A fire fueled by shifting winds that forced more than 80,000
people to flee their homes and disrupted oil-sands operations in
Western Canada is poised to expand.
The fire will probably grow to about 100 square kilometers (40
square miles), from around 80 now, Chad Morrison, a wildfire
official, said Wednesday. Suncor Energy Inc., Royal Dutch Shell
Plc and Husky Energy Inc. are among companies reducing
production and opening work camps to residents fleeing blazes in
Alberta’s biggest-ever evacuation caused by a fire. Inter
Pipeline Ltd. shut part of its system in the province. No deaths
or injuries have been reported although 1,600 buildings have
Many residents of oil-sands hub Fort McMurray fled north to
nearby sites where companies are flying out workers and making
room for evacuees. Shell has shut its 255,000 barrel-a-day
Albian Sands mine and Suncor, Syncrude Canada Ltd. and Connacher
Oil & Gas Ltd. have also reduced output from the region. More
than 1 million barrels a day of oil sands production capacity
may be affected by the blaze, according to company statements
and data published in Alberta’s Spring Oil Sands Quarterly.
“My house and everything I own is gone,” Mike Marchand, a crane
operator for Suncor, said in a phone interview from Edmonton,
where he evacuated with his family after the trailer park where
he lives in Fort McMurray went up in flames. “I’ve never had
anything like this happen.”
The wildfire is the latest blow to a province already grappling
with the economic toll of a two-year oil price slump in one of
the world’s most expensive places to extract crude. More than
40,000 energy jobs have been lost in Canada since the price
crash began in 2014. Some 250 firefighters, 10 helicopters and
17 air tankers have been deployed to fight the blazes around
Fort McMurray, about 700 kilometers northeast of Calgary.
While lower temperatures may aid firefighters on Thursday, the
blaze is expected to last at least until the weekend, Morrison
said. The area will require years to recover, Scott Long, an
emergency official, told reporters. In the hardest-hit Fort
McMurray neighborhoods, between 50 percent and 90 percent of
homes have been lost, officials said.
Suncor said it brought down its base plant while cutting output
from its Firebag and MacKay River oil sands operations. Husky
cut production at its Sunrise facility to 10,000 barrels a day
from 30,000 after Inter Pipeline shut a diluent line to the
plant, company Spokesman Mel Duvall said. Connacher cut about
4,000 barrels a day of output at its Great Divide project. Inter
Pipeline said it shut part of its Corridor and Polaris systems.
The annual wildfire season in Western Canada started early this
year after a dry winter and low spring rainfall. Officials have
yet to identify a direct cause for the inferno, which quickly
strengthened Tuesday afternoon and caught emergency responders
An out-of-control blaze in 2011 caused an estimated C$700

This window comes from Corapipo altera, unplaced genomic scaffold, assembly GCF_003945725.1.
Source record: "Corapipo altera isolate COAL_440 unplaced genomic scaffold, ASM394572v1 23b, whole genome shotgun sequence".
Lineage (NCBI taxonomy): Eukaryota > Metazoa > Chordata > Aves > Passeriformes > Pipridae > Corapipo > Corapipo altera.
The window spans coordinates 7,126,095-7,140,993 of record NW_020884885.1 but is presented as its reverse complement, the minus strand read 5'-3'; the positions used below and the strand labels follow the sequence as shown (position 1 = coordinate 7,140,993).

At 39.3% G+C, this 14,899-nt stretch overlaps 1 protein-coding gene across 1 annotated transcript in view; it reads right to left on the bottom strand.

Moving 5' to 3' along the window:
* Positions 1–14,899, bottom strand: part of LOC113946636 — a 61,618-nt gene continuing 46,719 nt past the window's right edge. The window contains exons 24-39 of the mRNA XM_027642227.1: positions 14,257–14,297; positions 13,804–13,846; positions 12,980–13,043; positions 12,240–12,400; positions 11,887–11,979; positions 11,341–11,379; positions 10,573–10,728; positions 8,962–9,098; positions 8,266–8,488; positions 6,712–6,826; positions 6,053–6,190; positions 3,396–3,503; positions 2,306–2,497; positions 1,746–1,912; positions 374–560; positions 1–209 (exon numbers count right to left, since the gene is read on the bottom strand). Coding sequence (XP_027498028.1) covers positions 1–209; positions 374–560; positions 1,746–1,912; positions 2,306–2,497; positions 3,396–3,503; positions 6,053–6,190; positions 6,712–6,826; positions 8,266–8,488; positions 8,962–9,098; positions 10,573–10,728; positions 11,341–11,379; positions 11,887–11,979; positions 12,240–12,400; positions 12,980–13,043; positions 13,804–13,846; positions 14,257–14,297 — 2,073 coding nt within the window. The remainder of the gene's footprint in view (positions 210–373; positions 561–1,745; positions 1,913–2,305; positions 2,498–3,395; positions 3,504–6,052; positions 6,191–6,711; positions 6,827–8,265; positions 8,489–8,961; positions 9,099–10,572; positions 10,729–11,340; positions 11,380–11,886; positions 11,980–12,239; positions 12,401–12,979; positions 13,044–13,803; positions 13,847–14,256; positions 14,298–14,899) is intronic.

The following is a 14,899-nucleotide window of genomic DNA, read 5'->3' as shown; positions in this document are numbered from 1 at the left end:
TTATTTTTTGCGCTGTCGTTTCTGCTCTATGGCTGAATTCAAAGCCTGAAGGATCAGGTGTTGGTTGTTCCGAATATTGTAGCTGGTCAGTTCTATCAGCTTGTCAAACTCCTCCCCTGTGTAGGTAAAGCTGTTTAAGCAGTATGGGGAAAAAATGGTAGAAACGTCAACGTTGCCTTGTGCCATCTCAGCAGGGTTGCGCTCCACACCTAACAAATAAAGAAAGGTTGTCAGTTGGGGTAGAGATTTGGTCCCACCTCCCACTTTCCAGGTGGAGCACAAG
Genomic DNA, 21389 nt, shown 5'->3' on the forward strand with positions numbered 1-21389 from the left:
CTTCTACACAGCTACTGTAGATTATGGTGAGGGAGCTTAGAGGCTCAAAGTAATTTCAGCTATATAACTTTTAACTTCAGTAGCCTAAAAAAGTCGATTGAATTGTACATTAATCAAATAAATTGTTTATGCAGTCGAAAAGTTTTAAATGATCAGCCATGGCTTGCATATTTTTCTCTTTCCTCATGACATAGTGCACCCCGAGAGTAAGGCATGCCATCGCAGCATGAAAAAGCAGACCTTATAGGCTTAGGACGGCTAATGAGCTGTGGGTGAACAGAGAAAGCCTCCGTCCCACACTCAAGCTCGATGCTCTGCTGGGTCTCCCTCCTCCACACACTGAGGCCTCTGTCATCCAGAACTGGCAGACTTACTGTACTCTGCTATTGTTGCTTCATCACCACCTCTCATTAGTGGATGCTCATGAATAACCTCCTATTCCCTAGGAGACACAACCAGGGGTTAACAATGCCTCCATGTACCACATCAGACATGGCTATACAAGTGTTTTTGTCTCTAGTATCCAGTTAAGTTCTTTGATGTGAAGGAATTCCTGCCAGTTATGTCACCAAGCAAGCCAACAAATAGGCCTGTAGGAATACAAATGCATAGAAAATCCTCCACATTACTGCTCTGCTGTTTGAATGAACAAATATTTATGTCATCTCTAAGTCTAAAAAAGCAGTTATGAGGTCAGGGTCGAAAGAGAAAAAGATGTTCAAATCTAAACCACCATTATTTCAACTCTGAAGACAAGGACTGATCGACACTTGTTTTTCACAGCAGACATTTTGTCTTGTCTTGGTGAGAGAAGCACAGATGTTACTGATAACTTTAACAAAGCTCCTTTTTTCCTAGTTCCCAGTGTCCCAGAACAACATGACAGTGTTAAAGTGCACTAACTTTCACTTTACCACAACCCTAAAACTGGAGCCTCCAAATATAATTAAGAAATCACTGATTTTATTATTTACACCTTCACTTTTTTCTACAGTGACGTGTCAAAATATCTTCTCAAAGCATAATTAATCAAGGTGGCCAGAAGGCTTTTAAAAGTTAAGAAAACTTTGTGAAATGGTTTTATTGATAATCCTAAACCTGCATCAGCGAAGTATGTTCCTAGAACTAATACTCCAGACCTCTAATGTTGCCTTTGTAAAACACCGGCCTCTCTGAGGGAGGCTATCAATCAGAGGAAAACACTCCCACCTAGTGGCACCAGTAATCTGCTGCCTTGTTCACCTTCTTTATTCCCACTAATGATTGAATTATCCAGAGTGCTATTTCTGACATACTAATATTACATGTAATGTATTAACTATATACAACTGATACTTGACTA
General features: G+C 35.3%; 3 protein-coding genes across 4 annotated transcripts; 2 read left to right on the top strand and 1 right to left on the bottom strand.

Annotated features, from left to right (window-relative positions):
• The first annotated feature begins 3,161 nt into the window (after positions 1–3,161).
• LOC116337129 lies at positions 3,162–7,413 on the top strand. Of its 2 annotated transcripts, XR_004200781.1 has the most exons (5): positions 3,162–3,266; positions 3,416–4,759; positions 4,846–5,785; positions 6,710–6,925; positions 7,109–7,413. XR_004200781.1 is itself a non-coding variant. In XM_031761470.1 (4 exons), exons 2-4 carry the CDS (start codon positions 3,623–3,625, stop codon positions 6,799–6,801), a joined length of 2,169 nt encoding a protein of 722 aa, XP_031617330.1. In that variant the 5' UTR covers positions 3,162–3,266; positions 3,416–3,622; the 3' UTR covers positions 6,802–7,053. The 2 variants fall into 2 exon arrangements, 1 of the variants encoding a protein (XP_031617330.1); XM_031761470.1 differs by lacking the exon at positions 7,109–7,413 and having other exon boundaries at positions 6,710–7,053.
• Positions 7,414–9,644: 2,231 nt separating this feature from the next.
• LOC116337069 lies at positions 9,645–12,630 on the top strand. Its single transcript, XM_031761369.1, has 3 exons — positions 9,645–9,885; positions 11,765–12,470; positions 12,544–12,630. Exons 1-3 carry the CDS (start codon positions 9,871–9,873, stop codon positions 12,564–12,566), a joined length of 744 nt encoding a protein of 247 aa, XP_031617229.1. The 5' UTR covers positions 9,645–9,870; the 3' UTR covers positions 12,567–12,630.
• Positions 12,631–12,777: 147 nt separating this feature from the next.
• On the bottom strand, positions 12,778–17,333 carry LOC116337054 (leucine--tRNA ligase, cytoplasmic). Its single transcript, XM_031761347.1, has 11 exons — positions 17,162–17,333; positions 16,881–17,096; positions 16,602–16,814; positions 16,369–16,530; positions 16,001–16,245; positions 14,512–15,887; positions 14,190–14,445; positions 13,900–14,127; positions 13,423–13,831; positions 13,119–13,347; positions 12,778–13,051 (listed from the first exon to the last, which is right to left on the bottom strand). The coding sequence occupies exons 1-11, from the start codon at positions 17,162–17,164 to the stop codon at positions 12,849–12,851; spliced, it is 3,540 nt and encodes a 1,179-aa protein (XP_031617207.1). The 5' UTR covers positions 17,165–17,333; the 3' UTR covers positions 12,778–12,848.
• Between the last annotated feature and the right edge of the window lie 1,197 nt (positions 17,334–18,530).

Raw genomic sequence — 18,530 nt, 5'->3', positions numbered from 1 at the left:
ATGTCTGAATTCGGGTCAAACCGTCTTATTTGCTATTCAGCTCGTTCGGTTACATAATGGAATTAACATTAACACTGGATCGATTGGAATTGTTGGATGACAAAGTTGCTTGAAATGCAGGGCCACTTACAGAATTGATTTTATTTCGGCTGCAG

million ($544 million) in damage after burning 47 kilometers and
forcing some oil and gas operations to shut around Slave Lake,
also in northern Alberta. Oil sands operations belonging to
Canadian Natural Resources Ltd. and Cenovus Energy Inc. were
disrupted last year by a blaze near Cold Lake.
The current evacuation has been hindered by the unpredictability
of the fire, which on Tuesday afternoon breached Highway 63, the
main road in and out of Fort McMurray, south of the community.
Videos posted to Twitter as residents were trying to escape
showed vast tracks of trees being swallowed by fire along
Highway 63, the forest floor engulfed in flames and the sky
thick with smoke. Helicopters flew overhead on their way to
fight the fire.
Some who headed south to escape the blaze ran out of gasoline as
refueling stations along the road were emptied. Alberta’s
Transportation Department escorted a fuel tanker along the
highway to assist stranded motorists, according to a Wednesday
morning Twitter post. Imperial Oil Ltd. is also supplying fuel
to evacuees who fled north at the Wapasu Creek Lodge, which
normally houses oil-sands workers, the company said on Twitter.
It’s too early to tally the damage, according to Premier Rachel
Notley. The evacuation is the largest ever for the province tied
to a fire, she said. The provincial cabinet has approved C$2
million in upfront funding for the Red Cross and will continue
to review further needs, she said.
“At this point the focus continues to be on the safety of the
residents,” Notley told reporters at a Wednesday morning
briefing in Edmonton. “Right now it’s people, then critical
infrastructure, then stopping the fire.”
Fort McMurray is at the heart of the Athabasca deposit, one of
three large bitumen reserves that make up Alberta’s oil sands
where companies produce about 2.5 million barrels a day. Oil-
sands crude prices rose after producers cut output.
The discount for Western Canadian Select, the heavy grade that
includes oil-sands bitumen, shrank relative to West Texas
Intermediate futures by 65 cents to $12.95 a barrel on
Wednesday, according to Calgary brokerage Net Energy. That’s the
smallest gap since March 1, data compiled by Bloomberg show.
Light synthetic crude, also produced from the oil sands, flipped
to a 75-cent premium to WTI from a five-cent discount yesterday,
according to Net Energy.
Canada’s Public Safety Minister Ralph Goodale pledged federal
support for Alberta, while the national government dispatches
military planes to the region. Fort McMurray faces a long road
ahead to rebuild, Goodale said at a briefing. “The recovery from
this situation is going to take a considerable amount of time.”